If you need Blue Curaçao and cannot get it, it is possible to replace it with a simple trick. Use Cointreau or another Triple Sec you have at hand and add a drop of food coloring to it.
The taste is close enough, and you will get a bright blue-colored drink. To get the exact same shade, you need E133 brilliant blue coloring.
Why I like it
Blue Curaçaon is pure kitsch. But surprisingly enough, I found that there are occasions when that deep azure blue color of my cocktails works. And there is hardly another cocktail ingredient that can deliver on this.
Also, it is relatively inexpensive. You have to spend around 10$ per bottle. And it also works in some cocktails recipes that ask for a Triple Sec. That makes it an affordable and versatile addition to your liquor cabinet.
The best Blue Curaçao cocktails
This liqueur works best in a cocktail. So here is a selection of the most popular cocktails you can make with it.
The Blue Lagoon is definitely one of the most famous cocktails made of Blue Curaçao. The combination of Vodka, lemon juice, and a bit of simple syrup makes for a tart and refreshing drink.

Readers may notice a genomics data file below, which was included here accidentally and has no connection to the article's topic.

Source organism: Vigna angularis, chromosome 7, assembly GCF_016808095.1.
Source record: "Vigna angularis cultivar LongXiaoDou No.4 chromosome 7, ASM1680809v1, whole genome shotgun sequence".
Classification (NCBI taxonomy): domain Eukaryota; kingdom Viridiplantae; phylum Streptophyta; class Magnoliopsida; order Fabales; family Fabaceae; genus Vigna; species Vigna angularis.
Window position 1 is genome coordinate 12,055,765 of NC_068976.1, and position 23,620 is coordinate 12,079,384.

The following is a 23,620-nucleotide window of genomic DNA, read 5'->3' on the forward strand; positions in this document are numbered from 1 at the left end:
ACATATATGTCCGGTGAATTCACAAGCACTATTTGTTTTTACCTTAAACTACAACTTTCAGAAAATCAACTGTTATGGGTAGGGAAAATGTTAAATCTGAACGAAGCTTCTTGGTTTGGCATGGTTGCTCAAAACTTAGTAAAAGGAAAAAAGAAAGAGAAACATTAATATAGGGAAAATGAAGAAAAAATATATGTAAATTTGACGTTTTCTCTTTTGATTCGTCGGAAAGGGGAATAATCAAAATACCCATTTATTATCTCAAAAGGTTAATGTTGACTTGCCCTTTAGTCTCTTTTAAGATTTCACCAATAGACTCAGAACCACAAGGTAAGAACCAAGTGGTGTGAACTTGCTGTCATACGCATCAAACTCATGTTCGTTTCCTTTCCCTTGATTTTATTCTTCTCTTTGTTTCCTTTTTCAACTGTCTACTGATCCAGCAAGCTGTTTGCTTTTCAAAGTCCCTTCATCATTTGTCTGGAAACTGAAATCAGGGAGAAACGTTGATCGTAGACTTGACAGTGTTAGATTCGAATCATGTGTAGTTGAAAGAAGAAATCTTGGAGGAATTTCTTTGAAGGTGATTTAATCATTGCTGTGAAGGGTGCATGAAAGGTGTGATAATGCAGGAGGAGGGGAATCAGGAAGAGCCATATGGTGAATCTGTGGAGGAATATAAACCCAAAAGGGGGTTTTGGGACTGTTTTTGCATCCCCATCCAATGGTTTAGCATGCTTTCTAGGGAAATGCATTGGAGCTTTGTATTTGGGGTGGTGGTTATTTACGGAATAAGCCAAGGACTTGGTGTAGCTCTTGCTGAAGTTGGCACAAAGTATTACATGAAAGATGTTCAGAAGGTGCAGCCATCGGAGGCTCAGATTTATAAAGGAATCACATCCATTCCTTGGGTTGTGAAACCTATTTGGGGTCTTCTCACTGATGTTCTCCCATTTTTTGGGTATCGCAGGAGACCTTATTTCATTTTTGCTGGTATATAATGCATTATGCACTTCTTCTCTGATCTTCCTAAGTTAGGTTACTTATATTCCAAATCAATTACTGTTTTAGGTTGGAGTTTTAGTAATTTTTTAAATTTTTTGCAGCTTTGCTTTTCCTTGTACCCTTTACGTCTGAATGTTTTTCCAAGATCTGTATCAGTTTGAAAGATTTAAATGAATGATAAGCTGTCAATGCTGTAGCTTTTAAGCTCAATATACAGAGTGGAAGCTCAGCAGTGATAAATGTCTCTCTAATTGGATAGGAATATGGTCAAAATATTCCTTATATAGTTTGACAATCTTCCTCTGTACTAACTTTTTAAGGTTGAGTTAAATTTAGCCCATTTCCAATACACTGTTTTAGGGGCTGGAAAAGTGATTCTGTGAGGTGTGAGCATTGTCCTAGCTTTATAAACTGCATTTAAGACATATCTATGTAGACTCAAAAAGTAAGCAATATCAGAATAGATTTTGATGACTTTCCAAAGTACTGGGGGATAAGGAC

The blue version of the Margarita cocktail is a bright twist on the traditional recipe. By replacing Triple Sec with Blue Curaçao, you get a radiant blue drink that also is perfectly balanced. Plus, who doesn't love a good Margarita?
The Blue Hawaii Cocktail is a pretty popular tropical cocktail first created at Honolulu Kaiser Hawaiian Village in 1957. It is a drink made of Rum, Vodka, Blue Curaçao, pineapple juice, lemon juice, and simple syrup.
There's a creamy variation on the traditional recipe with cream of coconut. This slightly different drink runs under the confusingly similar name Blue Hawaiian.
- 0.75 oz White Rum
- 0.75 oz Vodka
- 0.5 oz Blue Curaçao
- 3 oz fresh pineapple juice
- 2 tsp fresh lime juice
- 2 tsp fresh lemon juice
- 2 tsp simple syrup
- Add al ingredients into you shaker together with plenty of ice0.75 oz White Rum, 0.75 oz Vodka, 0.5 oz Blue Curaçao, 3 oz fresh pineapple juice, 2 tsp fresh lime juice, 2 tsp fresh lemon juice, 2 tsp simple syrup
- Shake for 10 - 15 sec until your shaker feels icy on the outside
- Strain into a cocktail glass over ice cubes or crushed ice